The “UN Declaration of the Rights of Indigenous Peoples,” (2007) is dedicated to protect the rights of those communities that identify themselves as Indigenous peoples. This document entails a legal representation and, in some cases, it entails restorative justice for Indigenous peoples across nations. However, these rights do not apply to all people. Therefore, the first step for a practical implementation of the UN Declaration is to clear out who are considered Indigenous peoples, and who are not. However, when examining the document more closely the distinction of who are or are not Indigenous peoples is not as strong as one might think. One of the first statements in the Annex, starts by affirming that Indigenous peoples are those who have been victims of colonization. It says: “Concerned that Indigenous peoples have suffered from historic injustices as a result of, inter alia, their colonization and dispossession of their lands…” Clearly, we can see that the origin of indigenism starts by taking into account their marginalization state throughout the years. However, this historic approach might not resemble the actual state of different Indigenous communities that claim indigeneity neither of those who do not want to define themselves as victims. This type of argument is also shared by Ronald Niezen, who emphasizes that the concept of suffering is an important distinction for Indigenous peoples1. Another distinguished mark on the UN Declaration is a repeat mention of the word “traditional”, for example: Indigenous peoples have the right “to their traditional medicines”, (emphasis mine) or “ Indigenous peoples have the right to maintain and strengthen their distinctive spiritual relationship with their traditionally owned or otherwise occupied and used lands…”(emphasis mine), “distinctive spiritual relationship with their traditionally owned or otherwise occupied and used lands” (emphasis mine). From these examples, we can see that part of indigeneity is also based on tradition. This argument is used to refer Indigenous Peoples as “first settlers,” with believes, costumes, and cultures of their own, prior to colonialization and/or neocolonization. So, even though the UN Declaration does not clearly states who are Indigenous, we were able to trace by its rhetoric certain common characteristics that Indigenous peoples should share.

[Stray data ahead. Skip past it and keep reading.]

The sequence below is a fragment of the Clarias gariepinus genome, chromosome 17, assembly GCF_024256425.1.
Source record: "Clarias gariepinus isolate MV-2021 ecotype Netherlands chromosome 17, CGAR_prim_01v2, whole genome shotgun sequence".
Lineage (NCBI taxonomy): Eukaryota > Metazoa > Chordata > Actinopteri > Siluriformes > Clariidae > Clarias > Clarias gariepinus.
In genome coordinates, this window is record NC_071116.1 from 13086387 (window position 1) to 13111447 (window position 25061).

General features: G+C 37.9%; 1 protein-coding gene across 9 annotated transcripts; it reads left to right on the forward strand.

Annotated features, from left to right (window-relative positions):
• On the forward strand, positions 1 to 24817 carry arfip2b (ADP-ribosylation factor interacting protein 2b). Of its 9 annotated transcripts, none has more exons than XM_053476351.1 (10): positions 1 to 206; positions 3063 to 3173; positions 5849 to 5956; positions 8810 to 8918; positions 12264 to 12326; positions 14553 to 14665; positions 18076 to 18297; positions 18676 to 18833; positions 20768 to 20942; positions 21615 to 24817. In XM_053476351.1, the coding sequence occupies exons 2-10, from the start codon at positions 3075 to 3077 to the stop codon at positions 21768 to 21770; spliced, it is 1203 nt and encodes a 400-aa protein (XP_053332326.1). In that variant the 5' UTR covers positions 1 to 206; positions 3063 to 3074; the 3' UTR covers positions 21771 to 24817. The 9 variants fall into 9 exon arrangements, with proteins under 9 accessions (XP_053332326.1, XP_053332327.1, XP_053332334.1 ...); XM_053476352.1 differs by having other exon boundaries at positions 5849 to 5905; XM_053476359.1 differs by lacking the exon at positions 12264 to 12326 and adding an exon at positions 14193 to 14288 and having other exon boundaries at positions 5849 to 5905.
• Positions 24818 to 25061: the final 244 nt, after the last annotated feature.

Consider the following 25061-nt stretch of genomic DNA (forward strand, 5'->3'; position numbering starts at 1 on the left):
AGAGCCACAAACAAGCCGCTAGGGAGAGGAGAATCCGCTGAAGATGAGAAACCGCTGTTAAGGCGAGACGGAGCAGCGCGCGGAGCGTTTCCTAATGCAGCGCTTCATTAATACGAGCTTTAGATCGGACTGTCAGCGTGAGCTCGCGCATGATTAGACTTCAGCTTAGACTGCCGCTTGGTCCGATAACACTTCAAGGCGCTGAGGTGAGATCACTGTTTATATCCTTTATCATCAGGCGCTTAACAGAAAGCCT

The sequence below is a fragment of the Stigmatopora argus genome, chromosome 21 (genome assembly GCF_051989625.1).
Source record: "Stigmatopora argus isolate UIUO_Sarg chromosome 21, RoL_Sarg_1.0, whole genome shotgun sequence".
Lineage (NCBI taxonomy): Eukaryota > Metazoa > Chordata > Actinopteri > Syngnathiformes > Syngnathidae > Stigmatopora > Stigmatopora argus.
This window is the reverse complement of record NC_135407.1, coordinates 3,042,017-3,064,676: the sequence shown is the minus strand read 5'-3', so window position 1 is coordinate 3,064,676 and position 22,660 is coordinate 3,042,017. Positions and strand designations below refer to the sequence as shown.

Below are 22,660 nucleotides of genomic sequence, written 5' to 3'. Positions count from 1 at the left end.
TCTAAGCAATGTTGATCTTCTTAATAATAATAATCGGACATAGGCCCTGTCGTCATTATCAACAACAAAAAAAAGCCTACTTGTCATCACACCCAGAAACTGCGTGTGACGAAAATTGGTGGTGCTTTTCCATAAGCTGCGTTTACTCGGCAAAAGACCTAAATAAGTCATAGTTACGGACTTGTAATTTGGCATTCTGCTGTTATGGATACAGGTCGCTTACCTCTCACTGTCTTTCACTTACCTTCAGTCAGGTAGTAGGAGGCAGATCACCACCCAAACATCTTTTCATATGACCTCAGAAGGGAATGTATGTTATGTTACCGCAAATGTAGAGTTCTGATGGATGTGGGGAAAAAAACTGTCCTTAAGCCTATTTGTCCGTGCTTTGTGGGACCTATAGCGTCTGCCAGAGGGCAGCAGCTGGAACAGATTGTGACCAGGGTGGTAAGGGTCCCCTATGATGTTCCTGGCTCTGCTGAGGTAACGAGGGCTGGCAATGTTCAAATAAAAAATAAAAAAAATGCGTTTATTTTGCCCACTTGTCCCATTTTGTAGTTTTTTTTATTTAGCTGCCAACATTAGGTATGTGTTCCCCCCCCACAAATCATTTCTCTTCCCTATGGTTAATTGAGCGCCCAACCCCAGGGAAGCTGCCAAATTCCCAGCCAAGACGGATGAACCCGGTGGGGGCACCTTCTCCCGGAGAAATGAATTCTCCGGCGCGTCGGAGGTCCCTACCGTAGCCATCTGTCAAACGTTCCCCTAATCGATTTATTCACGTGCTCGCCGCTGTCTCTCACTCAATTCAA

Once established that the UN Declaration does not have a fix concept of indigeneity, we proceed to analyze what rights are protected under its articles. The UN Declaration is divided in 46 articles. Among the rights protected in it, we identified the followings: The right to freedom, the right to self-determination; their right to contribute; if they so choose, in the political, economic, social and cultural aspects of the State; have the right not to be subjected to forced assimilation or destruction of their culture; Indigenous peoples shall not be forcibly removed from their lands or territories; Indigenous peoples have the right to practice; teach and revitalize their cultural and spiritual traditions; the right to the repatriation of their human remains, Indigenous peoples have the right to establish and control their educational systems or assist to school by the Sate if they choose so; Indigenous peoples have the right to participate in decision-making in matters which would affect their rights; Indigenous peoples have the right to the lands, territories which they have traditionally owned and use its resources; Indigenous peoples have the right to the conservation and protection of the environment and the productive capacity of their lands; and Indigenous peoples have the right to determine their own identity or membership in accordance with their customs and traditions (UN Declaration, 2007). Our answer will follow up with a comparative approach between the UN Declaration and Willemsen Diaz, in the 1972 and 1975 Martinez Cobo reports.
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